First of all, no matter how distressed you are feeling, don’t respond aggressively and keep your cool. Talk to your colleagues and get a sense of whether this is a trend for everyone in the company or specific to your case. Sometimes, external factors like harsh industry environments, bad publicity, or altered evaluation methodologies result in a negligible bonus or salary hikes, especially if there is a set formula of calculation or teams are evaluated as a whole.
Carefully note everything that you have been told, mark the feedback that you need clarification on, and immediately set up a follow-up meeting for a few days later. It is important for you to be in control of your emotions and get some perspective before going for this meeting. While preparing for the meeting, try to honestly assess the merits and demerits of your review to identify where you could have done better. Identify specific instances where you can prove that your performance and contribution has been better than stated in the report. If your entire team has received negative feedback, avoid pinning the blame on an individual or a set of individuals. Very importantly, no matter how friendly you are with your boss, refrain from appealing to them personally at this point or taking their help in preparing for the meeting.
During the meeting, maintain your calm and present your case without getting emotional. Be honest about why you think the appraisal report is not reflective of your achievements and listen to what your managers and senior leaders have to say about it. Here’s a list of things you should definitely not do in this meeting: get aggressive, defensive, or raise your voice; threaten to resign unless your review is upgraded or hike is increased; compare your review with that of your colleagues. Several companies allow employees to appeal and discuss their appraisal reports, and are even willing to revise it, if need be.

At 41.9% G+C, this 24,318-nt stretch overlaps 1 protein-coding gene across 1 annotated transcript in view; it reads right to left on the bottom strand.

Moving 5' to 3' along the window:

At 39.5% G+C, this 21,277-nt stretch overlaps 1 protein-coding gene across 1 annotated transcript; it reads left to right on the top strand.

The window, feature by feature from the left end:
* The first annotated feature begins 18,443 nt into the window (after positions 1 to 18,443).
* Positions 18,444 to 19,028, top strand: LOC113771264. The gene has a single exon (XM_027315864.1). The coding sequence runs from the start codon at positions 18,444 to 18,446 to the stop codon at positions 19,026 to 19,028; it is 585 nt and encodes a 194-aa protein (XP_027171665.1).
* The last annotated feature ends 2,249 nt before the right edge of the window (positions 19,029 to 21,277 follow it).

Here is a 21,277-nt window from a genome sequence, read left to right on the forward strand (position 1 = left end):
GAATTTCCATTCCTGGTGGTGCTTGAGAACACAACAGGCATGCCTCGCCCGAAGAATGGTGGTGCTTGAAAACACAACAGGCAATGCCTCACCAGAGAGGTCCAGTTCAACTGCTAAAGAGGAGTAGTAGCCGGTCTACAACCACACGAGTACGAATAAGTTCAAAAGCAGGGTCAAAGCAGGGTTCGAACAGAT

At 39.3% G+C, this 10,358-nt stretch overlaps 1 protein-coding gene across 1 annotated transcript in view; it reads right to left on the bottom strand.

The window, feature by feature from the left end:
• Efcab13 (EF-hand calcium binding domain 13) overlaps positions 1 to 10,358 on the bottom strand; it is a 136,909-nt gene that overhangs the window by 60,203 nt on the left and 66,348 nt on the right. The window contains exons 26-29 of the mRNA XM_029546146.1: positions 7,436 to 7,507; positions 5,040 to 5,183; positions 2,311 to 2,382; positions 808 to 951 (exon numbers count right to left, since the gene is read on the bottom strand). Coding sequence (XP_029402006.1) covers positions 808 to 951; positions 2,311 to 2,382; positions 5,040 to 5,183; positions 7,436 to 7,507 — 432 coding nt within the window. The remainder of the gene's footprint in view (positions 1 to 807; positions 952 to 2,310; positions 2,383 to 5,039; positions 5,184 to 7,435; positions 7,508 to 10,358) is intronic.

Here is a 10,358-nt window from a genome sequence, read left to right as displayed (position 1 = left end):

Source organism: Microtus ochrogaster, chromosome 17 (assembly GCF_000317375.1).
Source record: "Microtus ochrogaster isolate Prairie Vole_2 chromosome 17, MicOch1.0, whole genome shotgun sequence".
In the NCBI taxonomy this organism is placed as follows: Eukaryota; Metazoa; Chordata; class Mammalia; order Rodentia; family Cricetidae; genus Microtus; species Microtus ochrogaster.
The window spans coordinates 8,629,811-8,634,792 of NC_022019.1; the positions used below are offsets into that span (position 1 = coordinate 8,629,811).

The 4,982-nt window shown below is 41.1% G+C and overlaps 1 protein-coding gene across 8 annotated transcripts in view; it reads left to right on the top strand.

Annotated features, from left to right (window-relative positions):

Once the meeting is done with, you should have a better understanding of why there is a disconnect between what you think you and your manager think you have achieved. Take this as a learning experience to identify the source of the challenge and find ways to work on it. Chart a plan to renew your focus and get your boss apprised on the same. However, if you have established and verified that you are not the one at fault and it’s not just a matter of difference in perception, maybe reassess the decision if you want to stay with an employer that sees no value in your work.
Learning: Take a hard look at what went wrong and find common ground with your manager on how to proceed ahead. Recalibrate your existing work approach to ensure that this doesn’t happen again. Analyze your performance, get different perspectives, and take back control of your career – one way or another.
The biggest take away from the above discussion is that you need to honestly process and express your reaction. As mentioned earlier, your response to the appraisal report is as critical as the report itself and you need to draft it as carefully as possible. How have you reacted when you’ve been in these situations? Do you have anything to add or suggest? Let us know in a comment below.